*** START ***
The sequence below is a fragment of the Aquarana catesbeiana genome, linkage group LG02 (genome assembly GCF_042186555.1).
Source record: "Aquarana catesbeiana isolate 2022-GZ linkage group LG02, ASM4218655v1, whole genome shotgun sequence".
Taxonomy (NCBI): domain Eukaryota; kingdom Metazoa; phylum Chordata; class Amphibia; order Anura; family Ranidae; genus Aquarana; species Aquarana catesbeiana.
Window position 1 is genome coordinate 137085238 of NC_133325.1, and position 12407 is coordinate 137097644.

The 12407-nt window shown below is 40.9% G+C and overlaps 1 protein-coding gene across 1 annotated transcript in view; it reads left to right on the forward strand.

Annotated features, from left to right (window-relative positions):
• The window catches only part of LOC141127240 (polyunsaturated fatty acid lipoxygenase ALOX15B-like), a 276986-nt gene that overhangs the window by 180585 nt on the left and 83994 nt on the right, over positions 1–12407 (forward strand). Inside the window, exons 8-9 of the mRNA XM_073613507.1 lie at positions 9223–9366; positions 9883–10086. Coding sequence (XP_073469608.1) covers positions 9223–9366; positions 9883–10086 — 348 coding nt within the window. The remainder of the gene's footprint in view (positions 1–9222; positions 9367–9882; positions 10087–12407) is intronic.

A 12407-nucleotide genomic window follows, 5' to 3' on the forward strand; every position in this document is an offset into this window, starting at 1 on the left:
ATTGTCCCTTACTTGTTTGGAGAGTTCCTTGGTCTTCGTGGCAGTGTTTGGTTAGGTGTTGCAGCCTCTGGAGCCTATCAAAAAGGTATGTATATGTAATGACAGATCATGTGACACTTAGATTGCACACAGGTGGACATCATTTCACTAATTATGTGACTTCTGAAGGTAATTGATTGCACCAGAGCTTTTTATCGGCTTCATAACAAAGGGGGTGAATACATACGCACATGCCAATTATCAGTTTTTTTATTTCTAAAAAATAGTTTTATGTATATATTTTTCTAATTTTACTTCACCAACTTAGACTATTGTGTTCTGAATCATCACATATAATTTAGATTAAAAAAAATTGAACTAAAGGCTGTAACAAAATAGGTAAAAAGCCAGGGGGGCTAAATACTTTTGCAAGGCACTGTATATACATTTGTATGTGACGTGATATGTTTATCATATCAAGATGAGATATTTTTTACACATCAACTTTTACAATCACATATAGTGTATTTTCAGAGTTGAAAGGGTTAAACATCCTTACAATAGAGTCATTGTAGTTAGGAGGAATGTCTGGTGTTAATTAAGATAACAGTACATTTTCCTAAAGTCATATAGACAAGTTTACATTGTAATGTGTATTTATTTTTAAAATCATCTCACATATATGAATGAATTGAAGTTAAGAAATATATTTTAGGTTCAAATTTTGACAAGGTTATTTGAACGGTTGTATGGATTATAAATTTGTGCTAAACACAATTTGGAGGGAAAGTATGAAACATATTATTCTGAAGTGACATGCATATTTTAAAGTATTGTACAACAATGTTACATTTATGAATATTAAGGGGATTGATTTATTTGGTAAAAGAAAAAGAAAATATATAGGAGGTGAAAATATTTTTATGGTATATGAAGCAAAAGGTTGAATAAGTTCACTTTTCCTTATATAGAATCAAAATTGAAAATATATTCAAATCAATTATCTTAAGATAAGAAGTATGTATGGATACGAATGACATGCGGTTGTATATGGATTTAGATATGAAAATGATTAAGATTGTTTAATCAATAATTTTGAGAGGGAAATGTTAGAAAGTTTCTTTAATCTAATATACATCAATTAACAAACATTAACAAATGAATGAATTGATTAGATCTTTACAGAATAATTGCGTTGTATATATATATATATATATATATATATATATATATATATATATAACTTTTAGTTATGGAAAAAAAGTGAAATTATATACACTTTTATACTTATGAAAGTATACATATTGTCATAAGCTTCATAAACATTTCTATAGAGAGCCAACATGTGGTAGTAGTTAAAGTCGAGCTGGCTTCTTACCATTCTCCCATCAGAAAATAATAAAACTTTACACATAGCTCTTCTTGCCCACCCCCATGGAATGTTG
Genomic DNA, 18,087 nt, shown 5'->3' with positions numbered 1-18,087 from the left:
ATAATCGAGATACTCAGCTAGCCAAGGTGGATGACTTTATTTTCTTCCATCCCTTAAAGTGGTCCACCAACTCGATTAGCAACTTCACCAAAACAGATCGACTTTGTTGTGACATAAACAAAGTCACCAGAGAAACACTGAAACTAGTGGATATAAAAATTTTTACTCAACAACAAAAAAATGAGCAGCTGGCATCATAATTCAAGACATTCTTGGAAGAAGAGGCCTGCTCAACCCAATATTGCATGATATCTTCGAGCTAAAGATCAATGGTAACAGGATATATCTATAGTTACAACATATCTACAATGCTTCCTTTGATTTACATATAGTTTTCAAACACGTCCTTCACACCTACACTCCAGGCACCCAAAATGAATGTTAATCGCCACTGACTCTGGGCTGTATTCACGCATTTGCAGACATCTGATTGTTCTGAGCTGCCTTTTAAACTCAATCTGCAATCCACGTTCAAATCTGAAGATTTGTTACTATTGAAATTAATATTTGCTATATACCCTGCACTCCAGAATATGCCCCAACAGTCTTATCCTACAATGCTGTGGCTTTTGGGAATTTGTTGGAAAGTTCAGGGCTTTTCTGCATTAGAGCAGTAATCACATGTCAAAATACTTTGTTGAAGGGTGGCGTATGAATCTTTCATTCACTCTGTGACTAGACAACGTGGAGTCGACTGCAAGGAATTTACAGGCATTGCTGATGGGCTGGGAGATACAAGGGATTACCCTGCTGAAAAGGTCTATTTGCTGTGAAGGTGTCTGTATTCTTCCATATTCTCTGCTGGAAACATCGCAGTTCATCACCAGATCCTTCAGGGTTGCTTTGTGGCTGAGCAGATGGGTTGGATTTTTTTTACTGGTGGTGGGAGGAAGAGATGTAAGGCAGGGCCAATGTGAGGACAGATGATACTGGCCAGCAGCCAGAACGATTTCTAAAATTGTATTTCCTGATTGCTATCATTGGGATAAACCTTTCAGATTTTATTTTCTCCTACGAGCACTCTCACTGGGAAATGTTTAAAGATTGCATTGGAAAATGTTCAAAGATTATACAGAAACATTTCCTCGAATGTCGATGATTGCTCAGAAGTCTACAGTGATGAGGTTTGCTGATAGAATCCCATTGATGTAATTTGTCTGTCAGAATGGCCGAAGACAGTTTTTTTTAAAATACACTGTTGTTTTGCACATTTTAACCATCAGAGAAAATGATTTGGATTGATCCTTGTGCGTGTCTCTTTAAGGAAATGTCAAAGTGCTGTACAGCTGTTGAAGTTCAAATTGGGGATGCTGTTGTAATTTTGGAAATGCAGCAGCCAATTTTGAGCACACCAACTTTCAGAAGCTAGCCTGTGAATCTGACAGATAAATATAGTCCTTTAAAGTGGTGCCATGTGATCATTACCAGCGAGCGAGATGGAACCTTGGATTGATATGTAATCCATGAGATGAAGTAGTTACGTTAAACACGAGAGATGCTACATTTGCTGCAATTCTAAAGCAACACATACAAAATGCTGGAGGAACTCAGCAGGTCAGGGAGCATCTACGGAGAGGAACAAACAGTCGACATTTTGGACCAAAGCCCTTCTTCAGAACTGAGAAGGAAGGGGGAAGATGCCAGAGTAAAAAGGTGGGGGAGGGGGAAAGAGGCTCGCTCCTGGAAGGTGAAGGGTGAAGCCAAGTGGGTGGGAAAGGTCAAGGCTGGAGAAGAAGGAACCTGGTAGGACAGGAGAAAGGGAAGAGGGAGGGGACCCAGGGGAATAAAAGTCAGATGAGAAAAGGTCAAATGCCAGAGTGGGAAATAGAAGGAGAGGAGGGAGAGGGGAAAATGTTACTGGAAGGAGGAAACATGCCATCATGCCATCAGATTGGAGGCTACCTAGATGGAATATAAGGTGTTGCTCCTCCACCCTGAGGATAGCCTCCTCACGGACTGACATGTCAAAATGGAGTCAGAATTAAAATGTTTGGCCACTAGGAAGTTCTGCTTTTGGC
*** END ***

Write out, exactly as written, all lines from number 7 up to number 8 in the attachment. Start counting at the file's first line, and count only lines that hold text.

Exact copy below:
• The window catches only part of LOC141127240 (polyunsaturated fatty acid lipoxygenase ALOX15B-like), a 276986-nt gene that overhangs the window by 180585 nt on the left and 83994 nt on the right, over positions 1–12407 (forward strand). Inside the window, exons 8-9 of the mRNA XM_073613507.1 lie at positions 9223–9366; positions 9883–10086. Coding sequence (XP_073469608.1) covers positions 9223–9366; positions 9883–10086 — 348 coding nt within the window. The remainder of the gene's footprint in view (positions 1–9222; positions 9367–9882; positions 10087–12407) is intronic.

A 12407-nucleotide genomic window follows, 5' to 3' on the forward strand; every position in this document is an offset into this window, starting at 1 on the left: